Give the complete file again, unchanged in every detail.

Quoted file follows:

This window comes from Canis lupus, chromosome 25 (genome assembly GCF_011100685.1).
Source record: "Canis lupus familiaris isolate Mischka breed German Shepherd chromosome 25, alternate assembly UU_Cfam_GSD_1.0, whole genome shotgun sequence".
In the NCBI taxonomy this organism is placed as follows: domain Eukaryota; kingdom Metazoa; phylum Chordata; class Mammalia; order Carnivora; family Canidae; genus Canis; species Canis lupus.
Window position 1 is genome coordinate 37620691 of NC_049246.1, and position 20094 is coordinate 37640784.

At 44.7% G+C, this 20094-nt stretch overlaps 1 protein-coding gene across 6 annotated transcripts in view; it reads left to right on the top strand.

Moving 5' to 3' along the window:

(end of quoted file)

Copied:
This window comes from Canis lupus, chromosome 25 (genome assembly GCF_011100685.1).
Source record: "Canis lupus familiaris isolate Mischka breed German Shepherd chromosome 25, alternate assembly UU_Cfam_GSD_1.0, whole genome shotgun sequence".
In the NCBI taxonomy this organism is placed as follows: domain Eukaryota; kingdom Metazoa; phylum Chordata; class Mammalia; order Carnivora; family Canidae; genus Canis; species Canis lupus.
Window position 1 is genome coordinate 37620691 of NC_049246.1, and position 20094 is coordinate 37640784.

At 44.7% G+C, this 20094-nt stretch overlaps 1 protein-coding gene across 6 annotated transcripts in view; it reads left to right on the top strand.

Moving 5' to 3' along the window: